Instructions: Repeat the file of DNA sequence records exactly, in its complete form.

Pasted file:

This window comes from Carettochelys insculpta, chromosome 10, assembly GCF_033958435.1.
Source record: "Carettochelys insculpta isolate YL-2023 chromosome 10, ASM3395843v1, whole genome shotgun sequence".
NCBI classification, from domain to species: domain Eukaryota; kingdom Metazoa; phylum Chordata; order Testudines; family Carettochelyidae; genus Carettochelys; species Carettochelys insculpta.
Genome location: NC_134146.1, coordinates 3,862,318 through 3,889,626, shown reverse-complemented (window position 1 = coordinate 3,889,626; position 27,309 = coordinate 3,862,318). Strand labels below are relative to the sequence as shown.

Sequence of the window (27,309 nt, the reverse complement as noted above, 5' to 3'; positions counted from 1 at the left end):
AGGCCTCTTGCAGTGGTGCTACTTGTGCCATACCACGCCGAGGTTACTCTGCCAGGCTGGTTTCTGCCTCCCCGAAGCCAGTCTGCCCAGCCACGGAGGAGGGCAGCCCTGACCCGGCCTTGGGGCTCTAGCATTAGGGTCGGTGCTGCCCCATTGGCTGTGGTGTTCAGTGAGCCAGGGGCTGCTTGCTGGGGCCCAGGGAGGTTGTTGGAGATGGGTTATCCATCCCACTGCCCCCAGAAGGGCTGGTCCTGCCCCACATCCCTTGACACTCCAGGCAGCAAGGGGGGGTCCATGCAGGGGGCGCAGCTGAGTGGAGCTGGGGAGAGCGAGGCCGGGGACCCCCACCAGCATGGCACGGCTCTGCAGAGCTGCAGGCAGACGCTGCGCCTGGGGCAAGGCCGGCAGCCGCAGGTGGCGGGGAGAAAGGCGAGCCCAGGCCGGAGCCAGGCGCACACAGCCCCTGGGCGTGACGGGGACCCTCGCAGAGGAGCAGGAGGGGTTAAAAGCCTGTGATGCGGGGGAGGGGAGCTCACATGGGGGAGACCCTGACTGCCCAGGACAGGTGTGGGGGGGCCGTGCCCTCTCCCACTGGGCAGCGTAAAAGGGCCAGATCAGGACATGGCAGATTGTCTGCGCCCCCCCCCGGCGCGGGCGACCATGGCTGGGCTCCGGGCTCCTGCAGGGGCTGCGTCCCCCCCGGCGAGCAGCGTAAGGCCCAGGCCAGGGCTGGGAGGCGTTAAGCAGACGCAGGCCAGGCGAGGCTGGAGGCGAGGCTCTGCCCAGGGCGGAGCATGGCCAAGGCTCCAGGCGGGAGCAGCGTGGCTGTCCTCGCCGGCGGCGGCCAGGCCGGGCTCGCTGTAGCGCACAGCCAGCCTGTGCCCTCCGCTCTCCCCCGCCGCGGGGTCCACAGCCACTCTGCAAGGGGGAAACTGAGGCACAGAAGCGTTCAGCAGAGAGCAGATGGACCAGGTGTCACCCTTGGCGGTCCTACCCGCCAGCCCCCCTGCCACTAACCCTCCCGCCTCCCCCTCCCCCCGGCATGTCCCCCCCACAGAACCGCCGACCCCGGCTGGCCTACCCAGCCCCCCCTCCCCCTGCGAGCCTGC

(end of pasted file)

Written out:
This window comes from Carettochelys insculpta, chromosome 10, assembly GCF_033958435.1.
Source record: "Carettochelys insculpta isolate YL-2023 chromosome 10, ASM3395843v1, whole genome shotgun sequence".
NCBI classification, from domain to species: domain Eukaryota; kingdom Metazoa; phylum Chordata; order Testudines; family Carettochelyidae; genus Carettochelys; species Carettochelys insculpta.
Genome location: NC_134146.1, coordinates 3,862,318 through 3,889,626, shown reverse-complemented (window position 1 = coordinate 3,889,626; position 27,309 = coordinate 3,862,318). Strand labels below are relative to the sequence as shown.

Sequence of the window (27,309 nt, the reverse complement as noted above, 5' to 3'; positions counted from 1 at the left end):
AGGCCTCTTGCAGTGGTGCTACTTGTGCCATACCACGCCGAGGTTACTCTGCCAGGCTGGTTTCTGCCTCCCCGAAGCCAGTCTGCCCAGCCACGGAGGAGGGCAGCCCTGACCCGGCCTTGGGGCTCTAGCATTAGGGTCGGTGCTGCCCCATTGGCTGTGGTGTTCAGTGAGCCAGGGGCTGCTTGCTGGGGCCCAGGGAGGTTGTTGGAGATGGGTTATCCATCCCACTGCCCCCAGAAGGGCTGGTCCTGCCCCACATCCCTTGACACTCCAGGCAGCAAGGGGGGGTCCATGCAGGGGGCGCAGCTGAGTGGAGCTGGGGAGAGCGAGGCCGGGGACCCCCACCAGCATGGCACGGCTCTGCAGAGCTGCAGGCAGACGCTGCGCCTGGGGCAAGGCCGGCAGCCGCAGGTGGCGGGGAGAAAGGCGAGCCCAGGCCGGAGCCAGGCGCACACAGCCCCTGGGCGTGACGGGGACCCTCGCAGAGGAGCAGGAGGGGTTAAAAGCCTGTGATGCGGGGGAGGGGAGCTCACATGGGGGAGACCCTGACTGCCCAGGACAGGTGTGGGGGGGCCGTGCCCTCTCCCACTGGGCAGCGTAAAAGGGCCAGATCAGGACATGGCAGATTGTCTGCGCCCCCCCCCGGCGCGGGCGACCATGGCTGGGCTCCGGGCTCCTGCAGGGGCTGCGTCCCCCCCGGCGAGCAGCGTAAGGCCCAGGCCAGGGCTGGGAGGCGTTAAGCAGACGCAGGCCAGGCGAGGCTGGAGGCGAGGCTCTGCCCAGGGCGGAGCATGGCCAAGGCTCCAGGCGGGAGCAGCGTGGCTGTCCTCGCCGGCGGCGGCCAGGCCGGGCTCGCTGTAGCGCACAGCCAGCCTGTGCCCTCCGCTCTCCCCCGCCGCGGGGTCCACAGCCACTCTGCAAGGGGGAAACTGAGGCACAGAAGCGTTCAGCAGAGAGCAGATGGACCAGGTGTCACCCTTGGCGGTCCTACCCGCCAGCCCCCCTGCCACTAACCCTCCCGCCTCCCCCTCCCCCCGGCATGTCCCCCCCACAGAACCGCCGACCCCGGCTGGCCTACCCAGCCCCCCCTCCCCCTGCGAGCCTGC